Looking at the current Mid-Autumn Festival cake market, it’s apparent that the increase in input raw material costs by 10% – 20% (including the high sugar price, a 33% increase in flour price, an 11% increase in paper packaging…) leads to increased cake production costs. As a result, the selling price is raised by over 10% compared to the previous year.
Meanwhile, the purchasing power for Mid-Autumn Festival cakes is reportedly dwindling, with some even suggesting a 50% reduction compared to the same period last year, attributed to economic difficulties that lead consumers to prioritize more affordable options.
It’s evident that the income of Vietnamese consumers is still negatively impacted by slow economic growth. Coupled with the rising prices of many staple food items, it hampers improvements in purchasing power.
Recent data released by the General Statistics Office underscores this point. In August 2023, the index of food and dining service group prices increased by 0.78% compared to the previous month. Food prices in August 2023 increased by 0.48% compared to the previous month.
Notably, the index of staple food prices in August 2023 increased by 3.28%, including the group of rice prices rising by 4.41%. Rice price increases affect the prices of other processed staple foods and grains, such as potato prices increasing by 4.37%, maize increasing by 1.81%, vermicelli, pho, and rice cakes increasing by 1.17%, wheat flour increasing by 0.66%, glass noodles increasing by 0.65%, instant noodles, pasta, pho, and instant porridge increasing by 0.31%, and corn flour increasing by 0.16%.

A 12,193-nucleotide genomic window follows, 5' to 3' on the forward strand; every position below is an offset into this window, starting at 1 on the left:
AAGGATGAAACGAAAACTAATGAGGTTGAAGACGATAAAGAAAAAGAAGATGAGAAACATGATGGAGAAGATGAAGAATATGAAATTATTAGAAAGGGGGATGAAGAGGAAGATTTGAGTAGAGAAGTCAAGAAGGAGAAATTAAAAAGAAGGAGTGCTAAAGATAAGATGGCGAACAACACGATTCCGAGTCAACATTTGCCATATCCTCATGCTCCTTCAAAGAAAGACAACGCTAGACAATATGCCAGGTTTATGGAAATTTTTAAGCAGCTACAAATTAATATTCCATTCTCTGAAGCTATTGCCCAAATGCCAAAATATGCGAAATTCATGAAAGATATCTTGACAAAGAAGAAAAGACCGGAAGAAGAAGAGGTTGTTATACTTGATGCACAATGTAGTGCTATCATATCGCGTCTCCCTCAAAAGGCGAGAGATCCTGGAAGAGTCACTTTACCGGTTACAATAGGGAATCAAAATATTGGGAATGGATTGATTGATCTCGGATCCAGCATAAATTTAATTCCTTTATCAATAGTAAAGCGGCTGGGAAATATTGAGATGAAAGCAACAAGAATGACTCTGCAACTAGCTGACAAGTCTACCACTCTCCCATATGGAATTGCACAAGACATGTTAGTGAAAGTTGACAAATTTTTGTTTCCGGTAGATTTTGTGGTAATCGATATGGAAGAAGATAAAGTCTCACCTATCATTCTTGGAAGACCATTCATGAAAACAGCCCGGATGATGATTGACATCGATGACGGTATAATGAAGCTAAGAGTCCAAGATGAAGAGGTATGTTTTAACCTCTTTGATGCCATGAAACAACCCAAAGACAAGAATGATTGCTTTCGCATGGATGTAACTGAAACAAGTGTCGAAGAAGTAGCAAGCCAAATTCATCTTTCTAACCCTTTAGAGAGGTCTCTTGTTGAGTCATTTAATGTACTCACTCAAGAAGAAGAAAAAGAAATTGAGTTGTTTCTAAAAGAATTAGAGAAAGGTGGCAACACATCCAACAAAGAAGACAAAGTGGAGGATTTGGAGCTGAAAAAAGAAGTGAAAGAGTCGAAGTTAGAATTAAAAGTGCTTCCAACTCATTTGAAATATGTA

Such price increases pose a major challenge and significant concern for businesses in the food industry, as increased input costs lead to higher production costs. When selling prices rise sharply, consumers refrain from making purchases.
From these developments, the contrasting picture in the food industry today becomes clear. Some businesses producing or importing staple food items benefit from the high prices of raw materials, while others in the food processing sector have to “take the hit” due to increased input costs.
Returning to the updated report on the food industry by KIS Vietnam, when discussing the prospects for improving the profits of companies in the sector, it’s noted that current economic support policies are expected to stimulate domestic consumption and short-term economic growth. These include the State Bank of Vietnam implementing four interest rate cuts, the government boosting public investment, reducing the Value Added Tax by 2% for the Food & Beverage sector, and increasing the basic wage.
As for the currently high sugar prices, the Vietnam Sugarcane Association recently advised its members not to further increase sugar prices in order to safeguard their own and consumers’ interests, based on a balanced approach.
In conclusion, given the shared concerns of food businesses about input and output costs, effective solutions from regulatory agencies and relevant associations are essential to bring food prices back to a reasonable level. Only through this can purchasing power and the financial performance of food businesses be improved during these challenging times.